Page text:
Ben Fritz for the L.A. Times:
New data released Friday by the Digital Entertainment Group, an industry trade association, showed that people spent $4.2 billion renting movies in the first six months of 2011, compared with $4.1 billion buying them on disc or via digital download.
Most of the data cited in the article shows that people are more likely to subscribe to services like Netflix than they are to purchase a physical disc or a digital download. Sneaked in at the end of the article, however, is this tidbit:
Total spending on Blu-ray increased 10% in the first half of this year.
Also, in the DEG’s report (PDF):
In the second quarter, the number of Blu-ray homes grew 16 percent over 2010 (inclusive of [Blu-ray Disc] set-tops, PS3s and [Home Theaters in a Box],) bringing the total household penetration of all Blu-ray compatible devices to more than 31.6 million U.S. homes.
All of this put together leads me to believe that the L.A. Times’ headline, “Consumers now spending more renting movies than buying them,” is only half the story. Viewers are making it clear that they prefer the convenience of subscription services, but they are also showing a willingness to embrace higher quality distribution. This suggests that people only want to own movies that look incredible on their HDTVs. While Netflix’s HD streaming looks good, Blu-rays look better. Plus, subscription streaming services still have paltry HD offerings.
What I don’t understand is why Hollywood has been biding its time with Blu- ray. The format war ended in 2008, yet I have only found a single store (the Upper East Side Barnes & Noble) that actually keeps Blu-rays organized by genre instead of alphabetically. Best Buy even still keeps them segregated from the well organized DVD selection, tucked away like some kind of second class disc. Consumers have gone not just to the better deal, but the more fun experience. Looking for what to watch on Netflix is enjoyable, especially given the company’s varied categories.1 That layer of discovery has been removed from picking out Blu-ray discs.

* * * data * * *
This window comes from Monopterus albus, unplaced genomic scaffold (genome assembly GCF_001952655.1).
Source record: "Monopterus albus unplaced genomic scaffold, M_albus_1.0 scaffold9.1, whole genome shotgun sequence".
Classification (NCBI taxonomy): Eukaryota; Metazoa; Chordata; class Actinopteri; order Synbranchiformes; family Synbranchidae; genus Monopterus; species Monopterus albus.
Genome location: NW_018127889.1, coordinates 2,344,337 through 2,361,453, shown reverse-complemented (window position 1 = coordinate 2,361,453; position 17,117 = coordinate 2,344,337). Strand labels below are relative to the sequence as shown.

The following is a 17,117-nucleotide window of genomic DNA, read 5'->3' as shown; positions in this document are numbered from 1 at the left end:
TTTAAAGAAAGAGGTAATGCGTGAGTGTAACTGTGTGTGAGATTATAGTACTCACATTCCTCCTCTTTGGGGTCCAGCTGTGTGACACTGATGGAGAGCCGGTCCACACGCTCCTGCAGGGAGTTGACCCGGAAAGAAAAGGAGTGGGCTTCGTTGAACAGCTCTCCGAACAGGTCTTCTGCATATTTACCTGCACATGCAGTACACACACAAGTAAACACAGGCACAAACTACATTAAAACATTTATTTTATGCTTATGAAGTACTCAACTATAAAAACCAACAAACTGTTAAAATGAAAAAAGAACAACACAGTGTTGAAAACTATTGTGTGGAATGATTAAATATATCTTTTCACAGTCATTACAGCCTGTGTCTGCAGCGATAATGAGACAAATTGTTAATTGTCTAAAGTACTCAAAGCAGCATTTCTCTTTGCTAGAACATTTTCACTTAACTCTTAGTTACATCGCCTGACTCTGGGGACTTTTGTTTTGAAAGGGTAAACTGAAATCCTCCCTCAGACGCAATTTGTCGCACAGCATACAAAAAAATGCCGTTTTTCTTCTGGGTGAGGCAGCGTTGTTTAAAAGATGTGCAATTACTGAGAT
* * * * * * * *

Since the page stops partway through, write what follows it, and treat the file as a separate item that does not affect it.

Finally, I’d like to answer the question “Who cares about any of this besides studio executives?”2 The main thing everyone should be on the lookout for is giving away a good thing. The other day I wrote that I feel like filmmakers rushed into digital moviemaking at the expense of celluloid film. It’s extremely difficult to revive a format once it’s gone3 and DVD and Blu-ray will go the way of the dodo if consumers aren’t supporting it. We should always be looking to the future and embracing new technologies, but when the quality is lower and the selection more scant, we might find ourselves without a way to find great looking home video at some point. Blu-ray may be the last physical format we ever welcome into our homes. Here’s hoping that whatever succeeds it doesn’t do so at the cost of quality.4
Foreign Sci-Fi & Fantasy”.
think we know which direction consumers lean.
are far less lucrative than DVD/Blu-ray sales. But no one really cares if poor Hollywood is counting beans on an $8+ billion industry. That’s their problem.